An Bord Pleanála approves €600m Galway city ring road

The scheme will involve the demolition of 44 houses and will include a new bridge and two short tunnels

The wider transport plan for Galway bids to keep 7,300 car trips from the city centre each day, along with a 38% decrease in HGV traffic in the city centre during peak times.  Photograph: Getty Images

The wider transport plan for Galway bids to keep 7,300 car trips from the city centre each day, along with a 38% decrease in HGV traffic in the city centre during peak times. Photograph: Getty Images

 

An Bord Pleanála has approved a €600 million 18km Galway city ring road which is designed to ease much of the city’s heavy traffic congestion, though it has been strongly opposed by environmentalists.

The road to the north of Galway city will extend the current N6 from Coolagh in the city’s eastern suburbs to Barna in the west, requiring a new bridge and a Corrib viaduct, and two short tunnels on the city’s east side.

The construction work, which is partly designed to open up lands to the west of Galway for development, now requires Cabinet approval to begin.

The final design and tendering will take approximately 18 to 24 months, and some of this work can run in parallel with any legal challenges mounted to the planning decision.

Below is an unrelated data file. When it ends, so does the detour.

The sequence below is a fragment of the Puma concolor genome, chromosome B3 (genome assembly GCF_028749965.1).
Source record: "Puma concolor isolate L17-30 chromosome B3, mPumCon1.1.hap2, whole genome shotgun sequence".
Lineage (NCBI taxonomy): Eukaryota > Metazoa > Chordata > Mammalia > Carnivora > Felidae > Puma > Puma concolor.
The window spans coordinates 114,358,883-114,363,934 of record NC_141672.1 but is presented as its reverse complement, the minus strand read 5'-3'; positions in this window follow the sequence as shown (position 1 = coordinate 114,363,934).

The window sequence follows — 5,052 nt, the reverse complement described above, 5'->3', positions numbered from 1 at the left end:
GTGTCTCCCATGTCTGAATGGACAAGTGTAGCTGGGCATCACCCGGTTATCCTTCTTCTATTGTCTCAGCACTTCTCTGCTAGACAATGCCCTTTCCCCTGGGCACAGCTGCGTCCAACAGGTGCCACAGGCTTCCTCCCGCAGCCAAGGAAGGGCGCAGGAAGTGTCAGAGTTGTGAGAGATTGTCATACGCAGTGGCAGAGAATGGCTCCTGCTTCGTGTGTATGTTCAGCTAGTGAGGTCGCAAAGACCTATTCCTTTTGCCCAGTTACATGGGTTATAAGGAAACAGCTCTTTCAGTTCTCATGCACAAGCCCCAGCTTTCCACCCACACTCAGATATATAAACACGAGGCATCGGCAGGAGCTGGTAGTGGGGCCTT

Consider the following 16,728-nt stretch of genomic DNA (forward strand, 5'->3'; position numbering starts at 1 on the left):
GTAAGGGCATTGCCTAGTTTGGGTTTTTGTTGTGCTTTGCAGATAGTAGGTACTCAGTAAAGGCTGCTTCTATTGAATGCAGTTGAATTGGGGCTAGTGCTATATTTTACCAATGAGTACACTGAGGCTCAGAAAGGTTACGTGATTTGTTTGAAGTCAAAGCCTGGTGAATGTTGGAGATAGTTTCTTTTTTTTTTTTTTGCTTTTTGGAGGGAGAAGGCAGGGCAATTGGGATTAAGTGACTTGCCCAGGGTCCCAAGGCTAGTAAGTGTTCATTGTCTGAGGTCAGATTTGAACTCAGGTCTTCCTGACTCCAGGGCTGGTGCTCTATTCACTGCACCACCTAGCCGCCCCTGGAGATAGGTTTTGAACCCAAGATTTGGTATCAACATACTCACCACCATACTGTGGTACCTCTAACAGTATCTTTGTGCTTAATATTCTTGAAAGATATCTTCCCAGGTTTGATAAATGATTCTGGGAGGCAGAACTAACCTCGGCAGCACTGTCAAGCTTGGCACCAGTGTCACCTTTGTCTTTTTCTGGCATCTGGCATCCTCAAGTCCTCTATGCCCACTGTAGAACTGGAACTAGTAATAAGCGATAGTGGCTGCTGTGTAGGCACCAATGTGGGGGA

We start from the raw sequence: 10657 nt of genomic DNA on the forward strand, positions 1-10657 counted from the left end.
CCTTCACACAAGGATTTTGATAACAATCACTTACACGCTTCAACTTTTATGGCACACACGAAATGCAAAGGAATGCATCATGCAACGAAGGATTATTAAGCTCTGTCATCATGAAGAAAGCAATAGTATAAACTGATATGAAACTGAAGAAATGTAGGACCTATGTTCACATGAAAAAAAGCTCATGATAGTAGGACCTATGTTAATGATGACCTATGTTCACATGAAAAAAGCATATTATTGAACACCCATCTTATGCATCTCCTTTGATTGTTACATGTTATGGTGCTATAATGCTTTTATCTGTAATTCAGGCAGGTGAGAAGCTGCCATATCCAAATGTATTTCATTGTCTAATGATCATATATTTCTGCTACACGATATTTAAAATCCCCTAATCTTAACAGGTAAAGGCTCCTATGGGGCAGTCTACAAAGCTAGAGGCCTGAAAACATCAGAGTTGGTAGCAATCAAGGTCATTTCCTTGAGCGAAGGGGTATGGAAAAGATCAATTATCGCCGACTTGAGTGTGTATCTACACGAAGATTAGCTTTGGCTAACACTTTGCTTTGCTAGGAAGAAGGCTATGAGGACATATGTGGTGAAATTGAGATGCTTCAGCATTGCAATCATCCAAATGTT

If approved, construction – which will require the demolition of 44 houses – will take a further 36 months, said Galway County Council, Galway City Council and Transport Infrastructure Ireland.

Every effort had been made to avoid demolishing houses, but the “unfortunate but unavoidable impacts” on some local communities and people living near the road route could not be avoided completely, the three bodies said.

Travelling west to east the road starts out as as a 6km single-carriageway west of Barna, where traffic volumes are low, and continues via Ballymoneen Road in Knocknacarra to Letteragh.

Here it will become a dual-carriageway. Traffic volumes are in the order of 25,000 vehicles a day between the Tuam and Headford roads, and rise to 30,000 at the eastern end of the route.

The 12km dual-carriageway will cross the river Corrib 200m south of Menlo Castle. The first of two tunnels will pass under the Lough Corrib special area of conservation at Lackagh quarry (Coolagh) on the Headford Road.

Designers have also pledged to open up existing roads for pedestrians and cyclists, improving air quality in the city centre as well as access to University College Hospital Galway and NUIG.

Plans for an “outer” bypass of the city collapsed in 2013 after more than a decade in planning. That scheme was rejected by the European Court of Justice on environmental grounds.

Galway City Council said the planning decision was “welcome news for the thousands of commuters who travel to Galway” daily “who find themselves at a standstill for long periods in traffic congestion”.

The council said the ring road will solve traffic problems in Parkmore and Ballybrit and “open up greater employment opportunities for Connemara, the rest of County Galway and the wider region”.

The wider transport plan for Galway bids to keep 7,300 car trips from the city centre each day, along with a 38 per cent decrease in HGV traffic in the city centre during peak times.